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For the general election, the county election board is looking to use all its regular sites and maybe more, not just the seven it selected for the primary from the 34 that it typically uses.

That’s because it was only for the primary election that no-excuse absentee voting was approved by the state’s election commission this spring—during the initial stages of the COVID-19 pandemic.

A larger number of absentee voters means fewer people at the polls on election day.

No-excuse absentee voting is unlikely to be enacted for this year’s general election, based on Indiana governor Eric Holcomb’s remarks at his press conference last Wednesday.

Holcomb is not inclined to allow mail-in balloting, except for the limited exceptions that are already listed out in the state’s election law. Continue reading “Monroe County election board prepping for in-person polling numbers based on regular rules for absentee voters”

Monroe County’s election board: Balloting by mail helps flatten voter curve for June 2 primary; but don’t expect same-day results

A mass mailing to every voter in Monroe County was due to go out at the end of this past week. That means sometime next week all voters should receive an absentee ballot application for the June 2 primary.

The mailing will also include a list of the seven polling locations that will be used for in-person voting.

Voting will be conducted during the COVID-19 public health emergency, which has been extended by Indiana’s governor Eric Holcomb.

The key part of Monroe County’s strategy remains getting as many people as possible to vote by mail. No-excuse absentee voting was made possible for this election by a special order of the state’s election commission. Continue reading “Monroe County’s election board: Balloting by mail helps flatten voter curve for June 2 primary; but don’t expect same-day results”

Monroe County election board girds for June 2 in-person primary balloting, but all voters to receive applications to vote by mail

Monroe County’s election board is preparing for the upcoming June 2 primary election by promoting the no-excuse absentee voting option that the state’s election commission has enacted just for this year’s primary.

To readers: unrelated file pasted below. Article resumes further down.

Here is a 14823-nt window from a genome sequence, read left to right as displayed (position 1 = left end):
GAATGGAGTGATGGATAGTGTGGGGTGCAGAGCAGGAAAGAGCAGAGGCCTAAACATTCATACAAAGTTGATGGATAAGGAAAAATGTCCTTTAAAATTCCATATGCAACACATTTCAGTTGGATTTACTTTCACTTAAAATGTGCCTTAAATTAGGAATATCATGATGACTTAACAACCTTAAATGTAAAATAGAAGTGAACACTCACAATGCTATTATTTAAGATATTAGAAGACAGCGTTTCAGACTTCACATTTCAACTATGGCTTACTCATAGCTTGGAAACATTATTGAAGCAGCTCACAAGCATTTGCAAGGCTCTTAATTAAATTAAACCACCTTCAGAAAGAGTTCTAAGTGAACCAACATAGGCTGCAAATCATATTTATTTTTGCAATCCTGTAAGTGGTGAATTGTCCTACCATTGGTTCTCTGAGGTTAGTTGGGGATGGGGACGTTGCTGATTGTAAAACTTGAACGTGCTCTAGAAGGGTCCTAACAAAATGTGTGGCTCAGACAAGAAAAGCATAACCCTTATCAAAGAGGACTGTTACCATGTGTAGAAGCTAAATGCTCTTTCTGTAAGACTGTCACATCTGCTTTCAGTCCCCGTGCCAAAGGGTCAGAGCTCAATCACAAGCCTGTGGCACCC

The June 2 date is a postponement from the originally scheduled May 5 primary. Postponement of the election and no-excuse absentee voting are measures meant to help make the election safer for the voters and election workers.

Voting absentee takes a couple of steps, the first of which is for a voter to submit an application form to request a ballot.

At it’s meeting on  Thursday afternoon, the election board gave a green light to election office staffers to start prepping for a mass mailing, so that all of the county’s roughly 100,000 registered voters will receive a ballot application in the mail. Continue reading “Monroe County election board girds for June 2 in-person primary balloting, but all voters to receive applications to vote by mail”

Polling place consolidation, ballot application mailing mulled by Monroe County election board

At an emergency work session held Monday morning, Monroe County’s three-member election board took some initial steps towards implementation of the in-person primary elections described in Friday’s order by the state’s election commission.

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Monroe County’s election board is considering limiting the number of in-person polling places on primary election day (June 2) to just five locations.